Still needing to fulfill Princeton's language requirements after Japanese wound up not being the right fit, and finding a beginner Korean course that thankfully began later than 8 a.m., Kirsten began studying the language in her sophomore year. She regularly earned Cs in her Korean classes, and tending to her mental health likely complicated her ability to excel in the language at the time. Nonetheless, the encouragement she consistently received from professors—both at Princeton and at Ewha Womans University in Seoul, where she spent six summer weeks in 2019 studying both Korean and gugak, or Korean traditional music—motivated Kirsten to continue making progress at her own pace. Her time at Ewha also illuminated how undeniable the global reach of K-pop had become; she knew K-pop was "a thing", but hadn't been personally familiar with it beyond mega-famous fixtures like the boy band BTS and the 2012 hit song "Gangnam Style" by PSY. She noticed that her program at Ewha included students from all over the world, and she saw first-hand the lengths that people would go to (and the surprising amounts of money they'd spend) to attend events, activities, and notable places related to K-pop. It all made Kirsten overwhelmingly curious about the "why" of it all, so much so that upon returning to Princeton for her junior year, she delved into the history of Korean music and specifically honed in on the globalization of Korean culture through what's known as the "Hallyu", or "the Korean Wave" (approximately 1993 to present).


In fact, both of the two most significant research papers that Kirsten was required to write during her junior year were concentrated on K-pop. The first paper was an ethnographic look at Hallyu via the supergroup called SuperM, whose November 2019 concert Kirsten got to attend at Madison Square Garden on her university's dime. The second paper was intended to be an ethnographic look at K-pop culture on Princeton's own campus, but when the COVID-19 pandemic had students kicked off campus in 2020, Kirsten changed her paper's topic to the autonomy and digitization of K-pop idols. For her senior thesis, a massive research project that's required of all Princeton undergrads, Kirsten was able to focus on fan culture as she'd previously intended. She conducted interviews ("holistic conversations") with mostly East Asian and Black American K-pop fans, resulting in an anthology she titled "Experiences Within K-Pop Fan Communities".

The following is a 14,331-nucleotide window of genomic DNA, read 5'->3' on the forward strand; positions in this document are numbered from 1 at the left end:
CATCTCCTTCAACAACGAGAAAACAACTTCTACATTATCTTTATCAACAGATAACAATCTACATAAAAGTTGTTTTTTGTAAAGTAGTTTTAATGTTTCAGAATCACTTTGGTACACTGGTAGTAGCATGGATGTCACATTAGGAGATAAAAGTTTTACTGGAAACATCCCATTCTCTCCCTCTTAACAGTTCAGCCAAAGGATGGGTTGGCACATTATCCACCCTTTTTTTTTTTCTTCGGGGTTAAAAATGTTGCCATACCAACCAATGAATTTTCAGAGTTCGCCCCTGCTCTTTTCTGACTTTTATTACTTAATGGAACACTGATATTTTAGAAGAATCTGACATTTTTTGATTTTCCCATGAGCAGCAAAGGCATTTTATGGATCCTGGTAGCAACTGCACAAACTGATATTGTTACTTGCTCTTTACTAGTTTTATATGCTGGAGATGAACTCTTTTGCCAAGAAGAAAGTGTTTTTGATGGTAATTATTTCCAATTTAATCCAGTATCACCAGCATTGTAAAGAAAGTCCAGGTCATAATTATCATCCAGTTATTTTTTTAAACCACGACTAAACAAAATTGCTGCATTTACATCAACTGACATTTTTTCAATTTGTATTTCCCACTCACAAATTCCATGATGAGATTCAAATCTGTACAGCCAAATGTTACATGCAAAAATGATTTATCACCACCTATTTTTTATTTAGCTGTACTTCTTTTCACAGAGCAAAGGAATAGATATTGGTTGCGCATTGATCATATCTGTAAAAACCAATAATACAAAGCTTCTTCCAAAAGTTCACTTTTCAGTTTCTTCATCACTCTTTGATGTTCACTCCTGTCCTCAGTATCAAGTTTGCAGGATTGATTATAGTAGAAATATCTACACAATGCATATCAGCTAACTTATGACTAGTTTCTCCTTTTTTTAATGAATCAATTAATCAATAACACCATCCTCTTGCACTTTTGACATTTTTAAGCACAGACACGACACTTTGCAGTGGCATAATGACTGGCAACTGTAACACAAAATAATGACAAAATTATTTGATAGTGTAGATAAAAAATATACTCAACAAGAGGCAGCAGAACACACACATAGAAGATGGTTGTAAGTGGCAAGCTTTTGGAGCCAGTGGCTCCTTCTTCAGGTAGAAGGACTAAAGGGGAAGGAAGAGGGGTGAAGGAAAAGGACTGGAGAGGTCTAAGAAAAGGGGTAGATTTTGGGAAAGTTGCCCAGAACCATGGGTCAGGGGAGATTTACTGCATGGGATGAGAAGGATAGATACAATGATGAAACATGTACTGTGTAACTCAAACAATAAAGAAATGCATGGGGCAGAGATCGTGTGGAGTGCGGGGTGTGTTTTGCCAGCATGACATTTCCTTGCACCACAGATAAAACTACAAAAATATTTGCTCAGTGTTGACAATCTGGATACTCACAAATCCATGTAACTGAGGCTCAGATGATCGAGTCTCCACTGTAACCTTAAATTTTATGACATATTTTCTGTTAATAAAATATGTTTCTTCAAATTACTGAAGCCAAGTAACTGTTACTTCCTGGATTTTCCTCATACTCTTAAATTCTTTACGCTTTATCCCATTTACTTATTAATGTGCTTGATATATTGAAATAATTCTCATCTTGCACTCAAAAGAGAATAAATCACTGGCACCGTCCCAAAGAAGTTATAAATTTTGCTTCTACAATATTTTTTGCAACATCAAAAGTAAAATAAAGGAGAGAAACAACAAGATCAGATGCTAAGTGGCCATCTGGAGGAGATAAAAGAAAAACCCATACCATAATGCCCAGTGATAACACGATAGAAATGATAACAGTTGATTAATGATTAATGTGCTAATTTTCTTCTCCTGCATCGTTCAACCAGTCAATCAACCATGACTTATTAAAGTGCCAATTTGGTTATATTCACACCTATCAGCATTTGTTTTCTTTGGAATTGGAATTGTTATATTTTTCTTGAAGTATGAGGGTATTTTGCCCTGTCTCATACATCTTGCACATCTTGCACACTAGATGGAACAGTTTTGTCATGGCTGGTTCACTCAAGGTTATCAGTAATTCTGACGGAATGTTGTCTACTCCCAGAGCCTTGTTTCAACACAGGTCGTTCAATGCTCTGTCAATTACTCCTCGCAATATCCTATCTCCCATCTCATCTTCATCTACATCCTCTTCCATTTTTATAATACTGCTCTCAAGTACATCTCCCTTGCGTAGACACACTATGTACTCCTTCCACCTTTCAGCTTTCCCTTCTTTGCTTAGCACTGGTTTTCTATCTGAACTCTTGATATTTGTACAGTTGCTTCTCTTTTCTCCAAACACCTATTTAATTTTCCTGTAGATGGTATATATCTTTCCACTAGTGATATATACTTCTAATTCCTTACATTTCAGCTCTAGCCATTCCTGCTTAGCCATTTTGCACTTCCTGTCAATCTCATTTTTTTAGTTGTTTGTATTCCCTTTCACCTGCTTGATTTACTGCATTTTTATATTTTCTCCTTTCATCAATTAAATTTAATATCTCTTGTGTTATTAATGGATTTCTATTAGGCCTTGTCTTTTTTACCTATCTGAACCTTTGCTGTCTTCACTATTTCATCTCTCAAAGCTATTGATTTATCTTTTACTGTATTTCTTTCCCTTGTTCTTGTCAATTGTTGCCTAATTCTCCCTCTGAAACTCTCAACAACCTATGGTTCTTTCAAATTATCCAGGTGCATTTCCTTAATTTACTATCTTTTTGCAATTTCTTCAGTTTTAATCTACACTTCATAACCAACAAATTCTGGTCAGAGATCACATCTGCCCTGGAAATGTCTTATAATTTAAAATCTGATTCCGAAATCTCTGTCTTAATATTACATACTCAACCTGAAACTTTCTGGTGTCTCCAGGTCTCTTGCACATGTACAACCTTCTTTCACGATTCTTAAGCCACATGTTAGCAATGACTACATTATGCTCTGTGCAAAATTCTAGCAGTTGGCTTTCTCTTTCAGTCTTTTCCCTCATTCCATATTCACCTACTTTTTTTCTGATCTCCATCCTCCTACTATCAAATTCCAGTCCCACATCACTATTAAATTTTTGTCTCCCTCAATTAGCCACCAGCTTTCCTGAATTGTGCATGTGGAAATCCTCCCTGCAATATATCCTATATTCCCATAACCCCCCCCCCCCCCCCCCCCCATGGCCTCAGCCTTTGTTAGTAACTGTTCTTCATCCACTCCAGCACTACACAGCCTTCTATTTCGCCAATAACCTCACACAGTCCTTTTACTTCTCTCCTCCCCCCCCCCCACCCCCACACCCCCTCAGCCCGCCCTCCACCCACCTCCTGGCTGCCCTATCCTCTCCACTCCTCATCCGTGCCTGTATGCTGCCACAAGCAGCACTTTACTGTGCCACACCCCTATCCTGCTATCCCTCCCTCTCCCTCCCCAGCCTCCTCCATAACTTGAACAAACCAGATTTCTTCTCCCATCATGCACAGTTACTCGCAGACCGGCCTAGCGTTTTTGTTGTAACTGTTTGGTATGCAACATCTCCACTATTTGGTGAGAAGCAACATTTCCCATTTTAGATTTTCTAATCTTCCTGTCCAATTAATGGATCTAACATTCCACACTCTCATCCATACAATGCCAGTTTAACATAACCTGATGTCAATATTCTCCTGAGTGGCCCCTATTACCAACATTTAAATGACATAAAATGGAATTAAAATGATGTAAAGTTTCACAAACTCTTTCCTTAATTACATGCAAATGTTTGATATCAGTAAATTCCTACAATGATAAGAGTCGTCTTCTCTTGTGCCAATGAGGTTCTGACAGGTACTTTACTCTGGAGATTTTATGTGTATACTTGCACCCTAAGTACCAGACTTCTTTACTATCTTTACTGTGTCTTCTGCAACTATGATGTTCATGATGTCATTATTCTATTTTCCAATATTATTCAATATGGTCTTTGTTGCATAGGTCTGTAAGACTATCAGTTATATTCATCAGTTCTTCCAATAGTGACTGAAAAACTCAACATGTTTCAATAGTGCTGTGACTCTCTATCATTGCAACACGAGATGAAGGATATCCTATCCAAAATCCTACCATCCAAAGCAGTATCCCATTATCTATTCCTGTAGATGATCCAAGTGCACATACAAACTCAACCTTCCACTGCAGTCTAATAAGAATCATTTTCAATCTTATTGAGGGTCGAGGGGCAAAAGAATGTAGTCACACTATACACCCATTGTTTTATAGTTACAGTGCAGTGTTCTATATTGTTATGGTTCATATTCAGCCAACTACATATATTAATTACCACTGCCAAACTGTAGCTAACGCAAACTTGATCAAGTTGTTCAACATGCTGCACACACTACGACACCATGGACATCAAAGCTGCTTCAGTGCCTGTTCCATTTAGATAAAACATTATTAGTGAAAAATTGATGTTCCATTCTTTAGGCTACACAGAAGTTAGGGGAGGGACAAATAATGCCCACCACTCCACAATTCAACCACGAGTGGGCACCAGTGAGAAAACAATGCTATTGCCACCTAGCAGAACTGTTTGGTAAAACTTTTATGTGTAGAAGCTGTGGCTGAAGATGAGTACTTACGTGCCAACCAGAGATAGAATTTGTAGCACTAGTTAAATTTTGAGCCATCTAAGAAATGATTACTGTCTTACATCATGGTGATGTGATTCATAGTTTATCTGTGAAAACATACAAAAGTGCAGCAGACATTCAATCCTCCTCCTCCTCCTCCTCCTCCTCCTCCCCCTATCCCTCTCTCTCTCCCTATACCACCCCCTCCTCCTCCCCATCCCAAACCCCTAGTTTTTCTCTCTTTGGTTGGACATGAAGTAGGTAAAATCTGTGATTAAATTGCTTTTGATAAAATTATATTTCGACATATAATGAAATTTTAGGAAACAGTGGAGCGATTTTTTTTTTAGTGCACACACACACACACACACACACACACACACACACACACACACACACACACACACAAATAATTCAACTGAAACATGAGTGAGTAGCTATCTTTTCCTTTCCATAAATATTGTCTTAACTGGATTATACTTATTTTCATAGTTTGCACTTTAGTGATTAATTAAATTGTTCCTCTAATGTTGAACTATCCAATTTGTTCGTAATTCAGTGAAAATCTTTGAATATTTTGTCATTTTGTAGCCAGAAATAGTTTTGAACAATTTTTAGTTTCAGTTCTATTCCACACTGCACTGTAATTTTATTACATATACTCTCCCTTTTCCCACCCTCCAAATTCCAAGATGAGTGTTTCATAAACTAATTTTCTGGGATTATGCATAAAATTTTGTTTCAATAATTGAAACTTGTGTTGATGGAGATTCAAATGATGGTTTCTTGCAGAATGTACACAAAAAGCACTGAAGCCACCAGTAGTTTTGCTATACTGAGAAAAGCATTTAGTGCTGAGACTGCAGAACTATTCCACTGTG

All along since returning from Ewha, Kirsten had been contemplating the question, "Is there some sort of magical part of K-pop that has everyone so obsessed? Is there something where now, culturally, is the time that K-pop is globalizing? Like, what is this?" And she discovered that for many of the Black Americans she interviewed for her senior thesis, part of the appeal was that listening to K-pop often felt like they were still listening to their music (R&B, hip-hop, and other genres originated by Black people), just in Korean. Kirsten was inclined to agree, "I feel like at the base of all of this is Blackness, because Black music is popular music. You can't deny that." These ideas directly informed the research project that she crafted as part of her application to the Fulbright Program, which she submitted during her senior year. Through Fulbright, Kirsten has funding to pursue her project (currently titled "Black Globalization: The Embodiment of Black Music and People in Korea") in Seoul, where the Korean music scene is primarily concentrated and where she relocated in August 2021.


photos courtesy of Kirsten Keels

Admittedly, the pandemic has obstructed Kirsten's plans to more actively conduct in-person interviews with Black people living in South Korea, Black and Korean artists, and owners of establishments (bars, clubs, music venues, etc.) that mediate the relationship between Blackness and Korea. She is conscious of her status as a guest in the country, and she's wary of potentially infecting others as the coronavirus rages on. Yet and still, she has been able to interview a few participants so far, and she's been incredibly moved by their openness, as well as the openness of other new friends she's been able to make since her arrival in Seoul. In our conversation, Kirsten repeatedly emphasized how blessed she feels to have found community among fellow expats and other folks she's met in the city, "I feel so loved. That's the only way I can think to say it, is just loved. And I'm still constantly shocked by the love that I've received here." This love and moral support have become integral to her ability to weather the difficulties she's encountered with Fulbright Korea as an organization, difficulties that she hadn't anticipated would become so glaring.